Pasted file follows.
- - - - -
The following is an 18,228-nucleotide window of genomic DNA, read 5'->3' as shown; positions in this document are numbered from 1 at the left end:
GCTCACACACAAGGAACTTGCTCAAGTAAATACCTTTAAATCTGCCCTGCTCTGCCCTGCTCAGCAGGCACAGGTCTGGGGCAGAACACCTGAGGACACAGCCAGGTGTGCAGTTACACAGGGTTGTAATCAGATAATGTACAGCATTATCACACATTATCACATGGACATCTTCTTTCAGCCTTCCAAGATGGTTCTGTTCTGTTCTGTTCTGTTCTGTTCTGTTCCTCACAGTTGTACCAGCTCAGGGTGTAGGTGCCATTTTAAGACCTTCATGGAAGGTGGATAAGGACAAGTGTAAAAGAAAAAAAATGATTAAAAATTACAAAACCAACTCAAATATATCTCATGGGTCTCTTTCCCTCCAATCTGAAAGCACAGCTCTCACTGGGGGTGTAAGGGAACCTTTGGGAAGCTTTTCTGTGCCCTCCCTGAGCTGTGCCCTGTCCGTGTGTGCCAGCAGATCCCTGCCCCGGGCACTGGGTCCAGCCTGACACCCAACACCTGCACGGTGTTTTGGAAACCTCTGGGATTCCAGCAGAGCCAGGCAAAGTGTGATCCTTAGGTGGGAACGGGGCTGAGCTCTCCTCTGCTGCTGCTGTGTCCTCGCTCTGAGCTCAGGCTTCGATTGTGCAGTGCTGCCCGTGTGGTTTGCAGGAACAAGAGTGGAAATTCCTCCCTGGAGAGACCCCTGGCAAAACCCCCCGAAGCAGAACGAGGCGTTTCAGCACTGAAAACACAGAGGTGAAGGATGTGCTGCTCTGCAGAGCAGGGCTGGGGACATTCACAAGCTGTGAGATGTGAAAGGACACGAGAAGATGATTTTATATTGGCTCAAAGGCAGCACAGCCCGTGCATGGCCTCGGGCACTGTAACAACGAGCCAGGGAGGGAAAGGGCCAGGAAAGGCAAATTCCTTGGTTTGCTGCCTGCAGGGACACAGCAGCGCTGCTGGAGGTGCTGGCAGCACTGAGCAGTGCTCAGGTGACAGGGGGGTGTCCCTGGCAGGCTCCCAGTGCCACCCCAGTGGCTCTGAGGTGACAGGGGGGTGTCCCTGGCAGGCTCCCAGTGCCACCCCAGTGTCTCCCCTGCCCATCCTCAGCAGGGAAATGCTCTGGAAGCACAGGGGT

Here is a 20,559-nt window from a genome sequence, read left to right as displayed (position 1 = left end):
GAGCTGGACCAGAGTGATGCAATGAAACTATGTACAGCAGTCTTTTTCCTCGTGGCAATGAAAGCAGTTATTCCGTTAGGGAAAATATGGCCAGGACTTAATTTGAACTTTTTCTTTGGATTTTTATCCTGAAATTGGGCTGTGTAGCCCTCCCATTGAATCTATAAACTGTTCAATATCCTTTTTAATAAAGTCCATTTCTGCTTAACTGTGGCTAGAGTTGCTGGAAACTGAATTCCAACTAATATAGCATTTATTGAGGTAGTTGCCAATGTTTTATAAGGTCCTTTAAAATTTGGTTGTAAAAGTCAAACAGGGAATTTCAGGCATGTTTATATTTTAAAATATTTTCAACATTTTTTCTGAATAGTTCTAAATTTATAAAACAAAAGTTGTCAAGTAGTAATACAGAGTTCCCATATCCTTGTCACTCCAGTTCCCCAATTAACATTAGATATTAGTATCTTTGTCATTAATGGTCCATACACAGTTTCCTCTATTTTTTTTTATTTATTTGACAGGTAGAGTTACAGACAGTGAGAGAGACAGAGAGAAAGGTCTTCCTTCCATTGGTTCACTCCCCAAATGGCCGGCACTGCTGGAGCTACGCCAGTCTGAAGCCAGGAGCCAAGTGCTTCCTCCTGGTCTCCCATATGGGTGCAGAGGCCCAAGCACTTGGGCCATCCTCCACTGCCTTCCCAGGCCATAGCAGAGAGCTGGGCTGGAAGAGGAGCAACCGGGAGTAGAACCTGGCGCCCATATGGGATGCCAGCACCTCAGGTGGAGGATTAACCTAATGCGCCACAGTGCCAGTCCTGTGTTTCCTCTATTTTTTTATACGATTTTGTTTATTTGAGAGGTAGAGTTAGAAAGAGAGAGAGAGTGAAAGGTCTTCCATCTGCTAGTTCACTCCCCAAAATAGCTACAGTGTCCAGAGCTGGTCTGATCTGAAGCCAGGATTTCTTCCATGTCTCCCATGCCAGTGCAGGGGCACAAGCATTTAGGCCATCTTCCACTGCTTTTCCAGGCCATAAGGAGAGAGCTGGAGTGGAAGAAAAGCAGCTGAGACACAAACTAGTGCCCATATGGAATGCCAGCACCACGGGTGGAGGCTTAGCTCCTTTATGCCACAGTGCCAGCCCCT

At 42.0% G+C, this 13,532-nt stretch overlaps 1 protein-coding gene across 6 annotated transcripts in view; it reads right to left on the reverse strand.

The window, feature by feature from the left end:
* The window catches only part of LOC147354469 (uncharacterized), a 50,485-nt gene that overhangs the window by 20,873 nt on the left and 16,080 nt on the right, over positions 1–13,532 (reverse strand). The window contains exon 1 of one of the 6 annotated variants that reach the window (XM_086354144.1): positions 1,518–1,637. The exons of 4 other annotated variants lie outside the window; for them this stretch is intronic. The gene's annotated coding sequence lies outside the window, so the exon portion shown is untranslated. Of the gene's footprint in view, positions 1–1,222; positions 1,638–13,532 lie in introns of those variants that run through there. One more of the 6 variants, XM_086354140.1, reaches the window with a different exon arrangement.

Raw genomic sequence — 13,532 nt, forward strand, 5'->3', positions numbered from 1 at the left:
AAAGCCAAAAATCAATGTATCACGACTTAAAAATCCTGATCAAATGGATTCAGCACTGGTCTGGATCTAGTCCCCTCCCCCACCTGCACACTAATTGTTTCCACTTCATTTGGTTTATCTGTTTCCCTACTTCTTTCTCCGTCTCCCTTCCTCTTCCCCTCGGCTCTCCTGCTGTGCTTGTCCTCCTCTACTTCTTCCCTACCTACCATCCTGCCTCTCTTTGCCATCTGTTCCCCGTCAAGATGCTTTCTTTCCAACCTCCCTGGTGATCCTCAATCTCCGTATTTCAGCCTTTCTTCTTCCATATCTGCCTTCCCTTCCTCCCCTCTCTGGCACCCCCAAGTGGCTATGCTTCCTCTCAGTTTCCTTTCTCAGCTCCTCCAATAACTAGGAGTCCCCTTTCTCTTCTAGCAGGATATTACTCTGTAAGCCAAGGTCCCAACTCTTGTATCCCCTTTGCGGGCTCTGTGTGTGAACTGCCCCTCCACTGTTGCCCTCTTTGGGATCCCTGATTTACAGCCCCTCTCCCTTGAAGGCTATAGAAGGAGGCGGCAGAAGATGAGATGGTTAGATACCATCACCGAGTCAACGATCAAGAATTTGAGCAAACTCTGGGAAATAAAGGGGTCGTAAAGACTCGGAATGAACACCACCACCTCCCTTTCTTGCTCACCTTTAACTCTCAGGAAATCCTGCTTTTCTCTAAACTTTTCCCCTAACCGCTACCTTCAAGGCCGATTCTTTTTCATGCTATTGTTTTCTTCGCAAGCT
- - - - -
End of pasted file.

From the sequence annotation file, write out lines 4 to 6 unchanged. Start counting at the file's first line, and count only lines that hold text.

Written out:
GAGCTGGACCAGAGTGATGCAATGAAACTATGTACAGCAGTCTTTTTCCTCGTGGCAATGAAAGCAGTTATTCCGTTAGGGAAAATATGGCCAGGACTTAATTTGAACTTTTTCTTTGGATTTTTATCCTGAAATTGGGCTGTGTAGCCCTCCCATTGAATCTATAAACTGTTCAATATCCTTTTTAATAAAGTCCATTTCTGCTTAACTGTGGCTAGAGTTGCTGGAAACTGAATTCCAACTAATATAGCATTTATTGAGGTAGTTGCCAATGTTTTATAAGGTCCTTTAAAATTTGGTTGTAAAAGTCAAACAGGGAATTTCAGGCATGTTTATATTTTAAAATATTTTCAACATTTTTTCTGAATAGTTCTAAATTTATAAAACAAAAGTTGTCAAGTAGTAATACAGAGTTCCCATATCCTTGTCACTCCAGTTCCCCAATTAACATTAGATATTAGTATCTTTGTCATTAATGGTCCATACACAGTTTCCTCTATTTTTTTTTATTTATTTGACAGGTAGAGTTACAGACAGTGAGAGAGACAGAGAGAAAGGTCTTCCTTCCATTGGTTCACTCCCCAAATGGCCGGCACTGCTGGAGCTACGCCAGTCTGAAGCCAGGAGCCAAGTGCTTCCTCCTGGTCTCCCATATGGGTGCAGAGGCCCAAGCACTTGGGCCATCCTCCACTGCCTTCCCAGGCCATAGCAGAGAGCTGGGCTGGAAGAGGAGCAACCGGGAGTAGAACCTGGCGCCCATATGGGATGCCAGCACCTCAGGTGGAGGATTAACCTAATGCGCCACAGTGCCAGTCCTGTGTTTCCTCTATTTTTTTATACGATTTTGTTTATTTGAGAGGTAGAGTTAGAAAGAGAGAGAGAGTGAAAGGTCTTCCATCTGCTAGTTCACTCCCCAAAATAGCTACAGTGTCCAGAGCTGGTCTGATCTGAAGCCAGGATTTCTTCCATGTCTCCCATGCCAGTGCAGGGGCACAAGCATTTAGGCCATCTTCCACTGCTTTTCCAGGCCATAAGGAGAGAGCTGGAGTGGAAGAAAAGCAGCTGAGACACAAACTAGTGCCCATATGGAATGCCAGCACCACGGGTGGAGGCTTAGCTCCTTTATGCCACAGTGCCAGCCCCT

At 42.0% G+C, this 13,532-nt stretch overlaps 1 protein-coding gene across 6 annotated transcripts in view; it reads right to left on the reverse strand.

The window, feature by feature from the left end: